Thursday, March 4, 2010

Naturalizing Bulbs

I’d like to make a pitch for the lesser spring bulbs. These lovely plants not only return year after year but will multiply. This is called naturalizing and it is what makes these bulbs the most bang you can get for your buck. I’ll list them chronologically by bloom time; the actual month of bloom may vary by geographic area or due to changing weather patterns.

The first blooms to appear are the snowdrops (Galanthus); snowdrops these dainty blossoms usually appear mid-January. They prefer to be planted “in the green” so look for plants that are up and growing at the nursery. Right on their heels are the bright yellow aconite (Eranthis).

Bulbous Iris bloom in early February. Iris danfordiae is brilliant yellow, like a tiny daffodil. Iris reticulata and Iris histrioides have lovely blue or purple flowers.  There are several well known hybrids with intricately etched blooms in pale silvery blue or purple. Before the irises are done, the early crocuses are coming on strong. By choosing varieties with different bloom times, you may have crocus blooming for monCrocusths. Crocus tommasinianus starts the show as early as late February, followed by C. chrysanthus; C. flavus and  C. vernus bloom last, in April.

By early March the dark blue Scilla are making a statement. If they happily colonize, they look like a sapphire pool while blooming. Try them under the lovely butter yellow blooms of Corylopsis pauciflora. In March the Chionodoxa bloom in shades of pale blue or pink. Ipheion begins to bloom in March and continues into April. They are sweetly scented and periwinkle blue, lovely with daffodils. Surprisingly, hyacinths perennialize; they seem like they would be divas, but I have a group that has returned for four years.  Their scent is delicious but powerful; plant them along a walkway or by a door, but think twice about taking them inside!

In April, the daffodils finally bloom, although their strappy leaves have been up for months. You can extend your daffodil display by planting groups with different bloom times. An early variety is Narcissus cyclamineus with reflexed petals. N. c. ‘Tete a Tete’ is a miniature. The classic Trumpet daffodil is a mid-season bloomer as is the Triandrus daffodil.  N. t. ‘Thalia’ is my personal favorite of all the daffodils. Late bloomers include the doubles, N. ‘Cheerfulness’ and N. ‘Winston Churchill.’

If you are going to grow tulips, I enthusiastically recommend species tulips. They usually go by their Latin names: Tulipa acuminata, T. humilis, T. linifolia, T. saxatilis. Originally from the Mediterranean, Asia Minor and the Caucasus, these lovely little gems offer flowers in dazzling colors. They perennialize better than hybrid tulips and are wonderful for naturalized drifts and rock gardens where they will not be overwhelmed by early emerging perennials. Many are quite small; their height is usually less than 8” although some grow larger.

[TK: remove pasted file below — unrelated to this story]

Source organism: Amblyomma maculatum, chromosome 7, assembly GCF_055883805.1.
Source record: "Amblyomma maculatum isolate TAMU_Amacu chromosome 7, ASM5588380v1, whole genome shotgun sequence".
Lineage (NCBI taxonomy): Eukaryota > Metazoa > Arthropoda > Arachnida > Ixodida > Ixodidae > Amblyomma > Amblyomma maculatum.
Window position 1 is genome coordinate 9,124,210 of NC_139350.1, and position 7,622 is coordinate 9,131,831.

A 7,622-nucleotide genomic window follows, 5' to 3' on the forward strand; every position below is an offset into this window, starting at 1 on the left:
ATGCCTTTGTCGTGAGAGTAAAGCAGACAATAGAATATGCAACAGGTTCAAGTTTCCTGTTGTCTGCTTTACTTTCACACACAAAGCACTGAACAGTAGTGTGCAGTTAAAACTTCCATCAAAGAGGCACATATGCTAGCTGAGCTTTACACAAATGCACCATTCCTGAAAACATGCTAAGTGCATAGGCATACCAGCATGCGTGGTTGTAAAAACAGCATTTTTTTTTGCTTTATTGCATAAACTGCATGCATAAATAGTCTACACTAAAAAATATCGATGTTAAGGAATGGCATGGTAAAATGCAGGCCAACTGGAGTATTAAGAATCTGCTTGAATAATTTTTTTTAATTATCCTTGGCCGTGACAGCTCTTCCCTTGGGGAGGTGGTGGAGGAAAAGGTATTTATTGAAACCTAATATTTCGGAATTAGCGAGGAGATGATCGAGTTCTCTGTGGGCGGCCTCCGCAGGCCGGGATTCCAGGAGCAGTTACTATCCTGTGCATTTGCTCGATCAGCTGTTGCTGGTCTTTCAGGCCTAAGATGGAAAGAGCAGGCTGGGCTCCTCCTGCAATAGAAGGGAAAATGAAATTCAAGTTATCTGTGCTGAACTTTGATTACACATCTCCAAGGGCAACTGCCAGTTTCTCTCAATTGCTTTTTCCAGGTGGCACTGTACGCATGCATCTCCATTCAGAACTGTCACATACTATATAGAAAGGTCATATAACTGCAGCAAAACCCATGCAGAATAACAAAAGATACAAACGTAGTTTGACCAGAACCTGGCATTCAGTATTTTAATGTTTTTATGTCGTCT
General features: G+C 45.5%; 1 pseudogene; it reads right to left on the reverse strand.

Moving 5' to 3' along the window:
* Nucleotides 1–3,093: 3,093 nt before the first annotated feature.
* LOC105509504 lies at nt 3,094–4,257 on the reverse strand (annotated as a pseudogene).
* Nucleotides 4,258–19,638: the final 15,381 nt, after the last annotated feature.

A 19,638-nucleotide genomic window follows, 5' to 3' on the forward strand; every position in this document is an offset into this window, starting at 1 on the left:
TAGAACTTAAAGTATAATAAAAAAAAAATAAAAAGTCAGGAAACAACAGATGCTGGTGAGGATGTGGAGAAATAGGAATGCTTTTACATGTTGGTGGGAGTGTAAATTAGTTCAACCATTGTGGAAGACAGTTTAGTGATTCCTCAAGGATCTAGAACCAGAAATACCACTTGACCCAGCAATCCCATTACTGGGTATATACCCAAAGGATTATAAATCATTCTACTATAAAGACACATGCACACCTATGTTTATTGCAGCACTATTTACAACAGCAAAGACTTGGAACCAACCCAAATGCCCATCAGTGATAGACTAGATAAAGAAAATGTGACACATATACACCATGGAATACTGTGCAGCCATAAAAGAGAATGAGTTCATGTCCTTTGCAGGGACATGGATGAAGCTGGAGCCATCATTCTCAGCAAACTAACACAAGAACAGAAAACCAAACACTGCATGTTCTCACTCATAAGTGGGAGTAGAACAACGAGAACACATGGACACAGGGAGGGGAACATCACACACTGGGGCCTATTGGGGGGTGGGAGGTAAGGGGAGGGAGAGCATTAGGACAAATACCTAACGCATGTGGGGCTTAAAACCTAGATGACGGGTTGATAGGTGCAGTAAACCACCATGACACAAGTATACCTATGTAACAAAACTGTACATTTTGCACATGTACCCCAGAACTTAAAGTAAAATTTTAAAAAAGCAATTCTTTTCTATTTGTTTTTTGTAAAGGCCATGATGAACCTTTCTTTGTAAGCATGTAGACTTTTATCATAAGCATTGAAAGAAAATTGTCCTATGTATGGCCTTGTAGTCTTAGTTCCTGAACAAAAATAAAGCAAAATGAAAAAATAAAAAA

Generally, all of these bulbs appreciate a position that is sunny during the growing season. Remember that many deciduous trees and shrubs are bare or sparsely leafed out January through April and bulbs will happily naturalize beneath them.  Well drained soil is non-negotiable-they abhor wet feet.  If you are unsure about your site, it is worth it to perform a percolation test. Dig a hole 2 feet deep, any width. Fill the hole with water and let it drain completely. Refill hole with water. Place a measuring stick in the hole, or mark soil on the side of the hole with a nail or twig. Measure the drop in water level after 30 minutes and again in one hour and calculate the average drop in level/hour.  If, on average, the water level drops less than ½” per hour, the soil drains poorly; if ½”-1”, the soil is moderately well drained. If the water drops more than an inch per hour, the soil is well drained and suitable for bulbs.

Plant them in early fall so they have time to make their roots while the soil is still relatively warm. They should be planted at a depth twice the height of the bulb and 2” apart. Remember that in order to return and bloom again, the foliage must be allowed to die back undisturbed. The foliage creates the energy that is stored in the bulb for next year. Plant bulbs with perennial companions that will shoot up to cover their ripening foliage.  Good choices include Geranium, Nepeta, Brunnera, Hemerocallis, Campanula and Hosta. Deciduous grasses, such as Hakonechloa work well.

An excellent web resource for photographs of all of these bulbs is John Scheepers. Give these hardworking beauties a try and see if they don’t “grow on you.”

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